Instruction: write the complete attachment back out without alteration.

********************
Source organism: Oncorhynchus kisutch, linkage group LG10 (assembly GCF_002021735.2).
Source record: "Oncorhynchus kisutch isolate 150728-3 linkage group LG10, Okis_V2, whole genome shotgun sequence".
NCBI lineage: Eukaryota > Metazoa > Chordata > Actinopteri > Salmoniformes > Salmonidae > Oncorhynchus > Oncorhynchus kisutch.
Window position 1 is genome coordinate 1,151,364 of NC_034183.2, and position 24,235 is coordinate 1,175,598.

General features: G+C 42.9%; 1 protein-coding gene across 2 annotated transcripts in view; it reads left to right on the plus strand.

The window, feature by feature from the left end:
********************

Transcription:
Source organism: Oncorhynchus kisutch, linkage group LG10 (assembly GCF_002021735.2).
Source record: "Oncorhynchus kisutch isolate 150728-3 linkage group LG10, Okis_V2, whole genome shotgun sequence".
NCBI lineage: Eukaryota > Metazoa > Chordata > Actinopteri > Salmoniformes > Salmonidae > Oncorhynchus > Oncorhynchus kisutch.
Window position 1 is genome coordinate 1,151,364 of NC_034183.2, and position 24,235 is coordinate 1,175,598.

General features: G+C 42.9%; 1 protein-coding gene across 2 annotated transcripts in view; it reads left to right on the plus strand.

The window, feature by feature from the left end: